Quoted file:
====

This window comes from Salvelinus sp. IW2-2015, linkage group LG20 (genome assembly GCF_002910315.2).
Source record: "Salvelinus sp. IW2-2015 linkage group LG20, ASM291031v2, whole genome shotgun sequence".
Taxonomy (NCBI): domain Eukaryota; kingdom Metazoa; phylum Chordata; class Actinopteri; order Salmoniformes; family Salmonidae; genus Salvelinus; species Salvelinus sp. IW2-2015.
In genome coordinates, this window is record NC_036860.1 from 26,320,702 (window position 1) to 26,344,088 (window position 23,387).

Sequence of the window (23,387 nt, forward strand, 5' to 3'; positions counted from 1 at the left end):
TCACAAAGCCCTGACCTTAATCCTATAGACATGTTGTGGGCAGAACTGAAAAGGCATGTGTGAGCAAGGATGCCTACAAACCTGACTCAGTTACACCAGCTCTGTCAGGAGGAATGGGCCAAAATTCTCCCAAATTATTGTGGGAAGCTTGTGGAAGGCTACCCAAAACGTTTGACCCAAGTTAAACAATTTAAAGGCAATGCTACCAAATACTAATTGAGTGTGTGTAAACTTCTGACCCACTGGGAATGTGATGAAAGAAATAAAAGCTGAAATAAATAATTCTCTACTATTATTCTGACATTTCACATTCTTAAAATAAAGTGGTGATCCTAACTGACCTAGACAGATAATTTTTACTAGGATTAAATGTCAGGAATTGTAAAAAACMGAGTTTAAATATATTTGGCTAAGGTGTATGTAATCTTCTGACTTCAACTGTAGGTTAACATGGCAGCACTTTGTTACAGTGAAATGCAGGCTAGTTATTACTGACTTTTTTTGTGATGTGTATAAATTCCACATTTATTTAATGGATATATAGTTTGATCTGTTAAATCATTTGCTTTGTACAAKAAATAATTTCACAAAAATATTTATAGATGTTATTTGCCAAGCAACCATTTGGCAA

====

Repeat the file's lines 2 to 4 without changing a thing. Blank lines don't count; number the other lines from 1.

Source record: "Salvelinus sp. IW2-2015 linkage group LG20, ASM291031v2, whole genome shotgun sequence".
Taxonomy (NCBI): domain Eukaryota; kingdom Metazoa; phylum Chordata; class Actinopteri; order Salmoniformes; family Salmonidae; genus Salvelinus; species Salvelinus sp. IW2-2015.
In genome coordinates, this window is record NC_036860.1 from 26,320,702 (window position 1) to 26,344,088 (window position 23,387).